“The legislative intent behind this bill is to ensure that we run a normal financial year. From the wordings of the provisions, there was no stipulation that Mr. President must assent to any bill within a specified period.
“Therefore, the provision of Section 58(4), which Mr. President made reference to, does not apply in this regard. On the whole, we respectfully submit that the bill is not in conflict with the provision of section 58(4) of the constitution as implied by Mr. President. It is therefore our concerted view that the Senate should override Mr. President’s veto.”
Section 58 (5) of the 1999 Constitution provides that two-thirds of both legislative chambers of the National Assembly (73 senators and 240 members of House of Representatives) are required to override the president’s veto.
The Senate also passed the Petroleum Industry Governance Bill (PIGB) and six others rejected by Buhari. The bills are: Stamp Duties (Amendment) Bill; National Institute of Hospitality and Tourism (Est.) Bill; National Research and Innovation Council (Est.) Bill; National Agricultural Seeds Council Bill; Agricultural Credit Guarantee Scheme Fund (Amendment) Bill; and Independent National Electoral Commission (INEC) Act 2010 (Amendment) Bill.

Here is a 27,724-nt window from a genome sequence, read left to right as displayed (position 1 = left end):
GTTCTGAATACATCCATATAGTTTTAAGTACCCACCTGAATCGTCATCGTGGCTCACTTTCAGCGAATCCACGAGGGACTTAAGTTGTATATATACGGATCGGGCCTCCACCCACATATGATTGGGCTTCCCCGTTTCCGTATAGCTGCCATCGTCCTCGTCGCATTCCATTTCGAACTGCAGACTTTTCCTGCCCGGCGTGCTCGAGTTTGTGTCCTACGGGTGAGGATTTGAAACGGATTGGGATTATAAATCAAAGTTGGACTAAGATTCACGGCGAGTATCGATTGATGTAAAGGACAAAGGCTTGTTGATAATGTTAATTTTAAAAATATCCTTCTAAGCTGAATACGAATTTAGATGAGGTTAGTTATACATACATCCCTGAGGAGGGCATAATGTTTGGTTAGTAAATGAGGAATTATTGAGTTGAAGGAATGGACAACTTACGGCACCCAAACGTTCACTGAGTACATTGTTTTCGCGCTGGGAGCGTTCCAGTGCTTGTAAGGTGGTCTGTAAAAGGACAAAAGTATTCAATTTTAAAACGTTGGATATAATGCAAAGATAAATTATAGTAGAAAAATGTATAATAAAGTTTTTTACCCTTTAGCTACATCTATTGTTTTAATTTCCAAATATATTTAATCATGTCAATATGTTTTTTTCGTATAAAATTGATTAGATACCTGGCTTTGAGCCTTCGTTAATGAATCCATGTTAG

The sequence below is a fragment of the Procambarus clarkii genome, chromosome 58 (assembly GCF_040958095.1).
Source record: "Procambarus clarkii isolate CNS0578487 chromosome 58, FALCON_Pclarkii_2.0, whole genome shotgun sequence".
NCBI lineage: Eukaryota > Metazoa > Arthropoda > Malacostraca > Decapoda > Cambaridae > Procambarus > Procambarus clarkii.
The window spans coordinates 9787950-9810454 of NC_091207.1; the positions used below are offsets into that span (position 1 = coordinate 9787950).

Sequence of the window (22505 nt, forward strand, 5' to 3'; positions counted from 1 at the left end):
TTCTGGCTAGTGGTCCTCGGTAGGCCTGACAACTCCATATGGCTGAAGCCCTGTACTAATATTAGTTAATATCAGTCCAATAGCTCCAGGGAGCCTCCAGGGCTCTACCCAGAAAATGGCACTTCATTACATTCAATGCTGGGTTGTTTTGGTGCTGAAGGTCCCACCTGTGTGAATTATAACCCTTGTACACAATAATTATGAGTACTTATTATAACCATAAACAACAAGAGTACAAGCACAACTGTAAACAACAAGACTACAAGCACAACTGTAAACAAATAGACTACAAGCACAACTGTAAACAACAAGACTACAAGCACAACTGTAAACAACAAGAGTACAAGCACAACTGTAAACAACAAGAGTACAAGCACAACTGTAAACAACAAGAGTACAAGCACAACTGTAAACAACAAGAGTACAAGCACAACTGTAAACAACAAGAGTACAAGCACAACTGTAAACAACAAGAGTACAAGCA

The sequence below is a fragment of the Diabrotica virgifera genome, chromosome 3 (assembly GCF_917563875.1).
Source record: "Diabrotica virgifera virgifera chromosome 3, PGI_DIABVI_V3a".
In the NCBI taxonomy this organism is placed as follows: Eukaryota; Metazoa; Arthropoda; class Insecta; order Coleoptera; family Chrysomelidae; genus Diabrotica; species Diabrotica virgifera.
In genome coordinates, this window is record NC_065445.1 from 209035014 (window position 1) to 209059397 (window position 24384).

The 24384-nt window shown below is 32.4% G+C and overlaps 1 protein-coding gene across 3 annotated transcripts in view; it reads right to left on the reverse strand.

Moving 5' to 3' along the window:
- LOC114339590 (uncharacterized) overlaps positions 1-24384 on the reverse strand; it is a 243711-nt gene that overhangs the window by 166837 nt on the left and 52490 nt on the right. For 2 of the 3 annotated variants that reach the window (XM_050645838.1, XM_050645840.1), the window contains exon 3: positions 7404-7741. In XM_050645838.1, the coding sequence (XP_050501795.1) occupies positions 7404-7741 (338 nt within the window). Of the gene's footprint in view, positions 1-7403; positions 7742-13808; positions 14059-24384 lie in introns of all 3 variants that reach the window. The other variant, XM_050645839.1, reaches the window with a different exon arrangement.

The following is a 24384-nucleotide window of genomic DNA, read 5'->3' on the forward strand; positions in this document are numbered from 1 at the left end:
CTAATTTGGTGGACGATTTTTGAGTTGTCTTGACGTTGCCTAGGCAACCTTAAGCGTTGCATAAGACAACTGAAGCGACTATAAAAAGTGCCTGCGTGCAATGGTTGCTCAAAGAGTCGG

Buhari had declined assent, citing reasons that include financial constraints, negative impact on Nigerians, duplication of responsibilities of existing agencies, violations of extant laws and lack of consultation with relevant stakeholders.
The Senate had recently adopted the report of the Technical Committee on Declined Assent to Bills, which worked on the president’s observations and redrafted the affected clauses in the bills.